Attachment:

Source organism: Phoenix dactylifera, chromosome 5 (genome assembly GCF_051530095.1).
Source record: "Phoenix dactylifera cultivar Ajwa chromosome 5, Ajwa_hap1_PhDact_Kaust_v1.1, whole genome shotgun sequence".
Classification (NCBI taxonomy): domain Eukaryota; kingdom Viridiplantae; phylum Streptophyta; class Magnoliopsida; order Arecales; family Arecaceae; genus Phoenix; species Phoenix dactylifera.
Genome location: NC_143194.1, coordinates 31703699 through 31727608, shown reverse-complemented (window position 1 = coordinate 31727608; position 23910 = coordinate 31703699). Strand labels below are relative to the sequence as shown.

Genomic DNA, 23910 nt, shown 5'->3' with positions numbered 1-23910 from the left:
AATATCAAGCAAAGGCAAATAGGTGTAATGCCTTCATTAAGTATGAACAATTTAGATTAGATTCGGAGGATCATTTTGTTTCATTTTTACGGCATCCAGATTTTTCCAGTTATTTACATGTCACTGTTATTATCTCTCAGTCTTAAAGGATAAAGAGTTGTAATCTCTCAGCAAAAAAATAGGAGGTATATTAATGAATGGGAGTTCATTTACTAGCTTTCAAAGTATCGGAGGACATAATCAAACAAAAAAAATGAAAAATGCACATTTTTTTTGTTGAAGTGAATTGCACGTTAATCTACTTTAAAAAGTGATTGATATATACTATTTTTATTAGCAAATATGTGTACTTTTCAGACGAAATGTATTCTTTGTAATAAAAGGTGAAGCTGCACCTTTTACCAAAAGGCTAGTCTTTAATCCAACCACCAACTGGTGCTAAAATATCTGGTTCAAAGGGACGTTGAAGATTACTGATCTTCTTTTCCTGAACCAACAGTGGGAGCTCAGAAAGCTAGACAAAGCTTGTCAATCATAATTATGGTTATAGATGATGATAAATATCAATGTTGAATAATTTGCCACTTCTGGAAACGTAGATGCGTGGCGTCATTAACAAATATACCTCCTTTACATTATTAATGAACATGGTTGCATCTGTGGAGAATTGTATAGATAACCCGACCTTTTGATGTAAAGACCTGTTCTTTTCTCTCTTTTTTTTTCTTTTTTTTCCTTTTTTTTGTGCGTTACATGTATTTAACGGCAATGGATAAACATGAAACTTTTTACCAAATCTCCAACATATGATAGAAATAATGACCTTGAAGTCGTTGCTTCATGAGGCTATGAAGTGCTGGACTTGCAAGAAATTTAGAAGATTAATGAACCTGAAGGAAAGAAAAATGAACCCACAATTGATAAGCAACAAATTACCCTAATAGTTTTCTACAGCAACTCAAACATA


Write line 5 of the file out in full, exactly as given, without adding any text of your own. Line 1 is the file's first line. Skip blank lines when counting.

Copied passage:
Genomic DNA, 23910 nt, shown 5'->3' with positions numbered 1-23910 from the left: